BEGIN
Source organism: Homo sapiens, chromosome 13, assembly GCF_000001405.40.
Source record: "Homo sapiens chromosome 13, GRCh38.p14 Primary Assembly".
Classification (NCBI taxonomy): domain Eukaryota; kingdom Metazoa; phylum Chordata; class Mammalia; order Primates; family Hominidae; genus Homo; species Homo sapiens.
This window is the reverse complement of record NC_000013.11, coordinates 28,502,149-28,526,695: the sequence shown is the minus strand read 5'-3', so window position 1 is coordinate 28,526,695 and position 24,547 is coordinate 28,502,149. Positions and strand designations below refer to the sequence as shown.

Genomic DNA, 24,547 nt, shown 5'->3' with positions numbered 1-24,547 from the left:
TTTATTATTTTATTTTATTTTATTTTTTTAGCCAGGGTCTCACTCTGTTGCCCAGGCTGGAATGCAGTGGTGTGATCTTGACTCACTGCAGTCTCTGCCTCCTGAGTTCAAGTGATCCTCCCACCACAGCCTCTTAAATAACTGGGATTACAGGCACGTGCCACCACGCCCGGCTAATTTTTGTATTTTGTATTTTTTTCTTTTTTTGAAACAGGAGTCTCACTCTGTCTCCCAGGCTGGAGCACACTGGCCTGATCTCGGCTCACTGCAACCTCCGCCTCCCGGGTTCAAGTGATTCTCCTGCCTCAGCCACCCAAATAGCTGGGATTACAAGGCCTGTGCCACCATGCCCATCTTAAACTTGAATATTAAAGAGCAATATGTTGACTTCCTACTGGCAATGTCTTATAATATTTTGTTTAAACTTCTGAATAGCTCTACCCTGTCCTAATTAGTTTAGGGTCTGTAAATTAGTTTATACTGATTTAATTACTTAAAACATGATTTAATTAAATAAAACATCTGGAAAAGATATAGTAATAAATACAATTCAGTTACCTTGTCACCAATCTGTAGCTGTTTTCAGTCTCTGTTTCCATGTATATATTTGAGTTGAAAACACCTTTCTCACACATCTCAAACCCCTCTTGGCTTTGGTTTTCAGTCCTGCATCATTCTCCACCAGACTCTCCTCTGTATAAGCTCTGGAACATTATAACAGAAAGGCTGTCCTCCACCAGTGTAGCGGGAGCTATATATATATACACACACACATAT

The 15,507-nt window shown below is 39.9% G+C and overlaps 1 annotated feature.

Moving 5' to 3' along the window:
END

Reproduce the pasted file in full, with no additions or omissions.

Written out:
Source organism: Homo sapiens, chromosome 13, assembly GCF_000001405.40.
Source record: "Homo sapiens chromosome 13, GRCh38.p14 Primary Assembly".
Classification (NCBI taxonomy): domain Eukaryota; kingdom Metazoa; phylum Chordata; class Mammalia; order Primates; family Hominidae; genus Homo; species Homo sapiens.
This window is the reverse complement of record NC_000013.11, coordinates 28,502,149-28,526,695: the sequence shown is the minus strand read 5'-3', so window position 1 is coordinate 28,526,695 and position 24,547 is coordinate 28,502,149. Positions and strand designations below refer to the sequence as shown.

Genomic DNA, 24,547 nt, shown 5'->3' with positions numbered 1-24,547 from the left:
TTTATTATTTTATTTTATTTTATTTTTTTAGCCAGGGTCTCACTCTGTTGCCCAGGCTGGAATGCAGTGGTGTGATCTTGACTCACTGCAGTCTCTGCCTCCTGAGTTCAAGTGATCCTCCCACCACAGCCTCTTAAATAACTGGGATTACAGGCACGTGCCACCACGCCCGGCTAATTTTTGTATTTTGTATTTTTTTCTTTTTTTGAAACAGGAGTCTCACTCTGTCTCCCAGGCTGGAGCACACTGGCCTGATCTCGGCTCACTGCAACCTCCGCCTCCCGGGTTCAAGTGATTCTCCTGCCTCAGCCACCCAAATAGCTGGGATTACAAGGCCTGTGCCACCATGCCCATCTTAAACTTGAATATTAAAGAGCAATATGTTGACTTCCTACTGGCAATGTCTTATAATATTTTGTTTAAACTTCTGAATAGCTCTACCCTGTCCTAATTAGTTTAGGGTCTGTAAATTAGTTTATACTGATTTAATTACTTAAAACATGATTTAATTAAATAAAACATCTGGAAAAGATATAGTAATAAATACAATTCAGTTACCTTGTCACCAATCTGTAGCTGTTTTCAGTCTCTGTTTCCATGTATATATTTGAGTTGAAAACACCTTTCTCACACATCTCAAACCCCTCTTGGCTTTGGTTTTCAGTCCTGCATCATTCTCCACCAGACTCTCCTCTGTATAAGCTCTGGAACATTATAACAGAAAGGCTGTCCTCCACCAGTGTAGCGGGAGCTATATATATATACACACACACATAT

The 15,507-nt window shown below is 39.9% G+C and overlaps 1 annotated feature.

Moving 5' to 3' along the window: